Florence, Uffizi, no. 6926F.
Red chalk, 36.5 x 26.
Berenson, 1938, 1961, no. 2430B, as Rosso, and possibly a study for Rosso’s Disputation of the Angel of Death and the Devil of 1517.
Becherucci, 1944 (1949), 26, Fig. 65a, as Rosso, similar to his Disputation of 1517 and perhaps a study for St. Jerome.
Barocchi, 1950, 210, Fig. 189, as Rosso in his Roman period.
Luisa Marcucci, in Mostra di disegni, 1954, 25, no. 36, as Rosso (?), around 1517 or 1520-1521, but not later, perhaps a copy, and perhaps a copy by Bandinelli.
Luisa Marcucci, in Het Eerste Manierisme, 1954, 45, no. 51, as above.
Sinibaldi, 1960-1961, 35, no. 51, with Fig., as Rosso.
Carroll, 1964 (1976), II, Bk. 2, 474-475, F. 22A, 531-533, Bk. 3, Fig. 171, as Bandinelli, and possibly for his early lost St. Jerome relief of around 1515.
Marabottini, 1969, I, 172, as Rosso, before 1524.
Carroll, 1971, 26, 34, a. 29, as Bandinelli and possibly for his early lost St. Jerome relief.
Berenson’s attribution of this drawing to Rosso has been generally accepted, although Marcucci expressed some doubt, suggesting that it might be a copy by Bandinelli of a Rosso drawing. Prior to Berenson’s attribution the drawing had been attributed to Bandinelli, according to the file card at the Uffizi. The drawing cannot be attributed to Rosso on the basis of the evidence of any drawings that can be securely attributed to him. The emaciated figure is related to some of the old men in Rosso’s Disputation of the Angel of Death and the Devil of 1517 (Fig.D.1a) but the specifically acute description of these figures by Rosso is not related to the much more loosely conceived and executed Nude Old Man. In 1964 I thought it was by Bandinelli and possibly a study for his lost wax relief of “San Girolamo in penitenza, secchissimo; il quale mostrava in su l’ossa i muscoli astenuati, e gran parte de’nervi, e la pelle grinza e secca” that Vasari mentioned after Bandinelli’s Cleopatra engraved by Agostino Veneziano in 1515 but that he also said was given to Giovanni and Giuliano de’Medici in 1512.1 Ward did not catalogue the drawing in 1982, indicating that he did not think it is by Bandinelli.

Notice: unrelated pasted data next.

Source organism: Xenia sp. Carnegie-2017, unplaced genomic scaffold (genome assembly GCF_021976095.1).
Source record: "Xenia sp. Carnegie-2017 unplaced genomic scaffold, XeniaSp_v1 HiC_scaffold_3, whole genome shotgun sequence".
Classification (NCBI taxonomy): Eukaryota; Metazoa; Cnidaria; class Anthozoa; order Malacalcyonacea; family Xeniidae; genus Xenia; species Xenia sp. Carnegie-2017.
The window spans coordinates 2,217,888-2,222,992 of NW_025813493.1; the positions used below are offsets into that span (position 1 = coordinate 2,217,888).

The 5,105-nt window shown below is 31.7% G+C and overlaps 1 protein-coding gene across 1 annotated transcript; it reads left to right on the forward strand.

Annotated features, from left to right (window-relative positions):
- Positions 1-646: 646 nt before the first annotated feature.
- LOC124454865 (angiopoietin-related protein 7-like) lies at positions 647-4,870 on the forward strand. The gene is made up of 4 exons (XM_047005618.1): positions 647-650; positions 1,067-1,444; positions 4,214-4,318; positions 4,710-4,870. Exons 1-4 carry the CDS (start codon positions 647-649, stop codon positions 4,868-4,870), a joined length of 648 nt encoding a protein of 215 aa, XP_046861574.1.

I continue to see the Nude Old Man as similar graphically to the Old Testament Scene in the British Museum (Fig.RD.19, recto) that had been attributed to Bandinelli, to the Draped Saint Gesturing with His Right Hand in the Uffizi (Fig.RD.11) that seems related to Bandinelli’s St. Peter, commissioned in 1515, and to other related drawings (see RD.3). These drawings have all been attributed to Rosso, wrongly I believe. Becherucci, Marcucci, and Sinibaldi had thought the Nude Old Man might be related to the subject of St. Jerome. This seems possible and hence my association of the drawing with Vasari’s remarks about Bandinelli’s early relief. However, Ward in 1988 thought a pen and ink drawing at Chatsworth of St. Jerome in Meditation in the Wilderness (Fig.Bandinelli, St. Jerome) is related to that lost relief, although he thought this drawing might be a copy of a drawing by Bandinelli (five other copies are known).2 However, it is difficult to reconcile the muscular and hardly thin image of the saint in the Chatsworth drawing with Vasari’s description of Bandinelli’s relief. The Nude Old Man is much more the “secchissimo” saint of Vasari’s account. If the relief was in fact given to the Medici in 1512 and the Nude Old Man is by him then it is quite an early drawing by Bandinelli, done when he was nineteen. However, the resemblance of its draughtsmanship to that of the figures in the episode at the right of the Old Testament Scene, which might date from the 1540s, brings up the possibility that the Uffizi drawing is considerably later – it certainly does not have the vigor of the Draped Saint Gesturing with His Right Hand – and by a pupil, assistant or follower of Bandinelli. How it may, or may not, be related to Bandinelli’s early drawing and relief of St. Jerome remains to be discovered.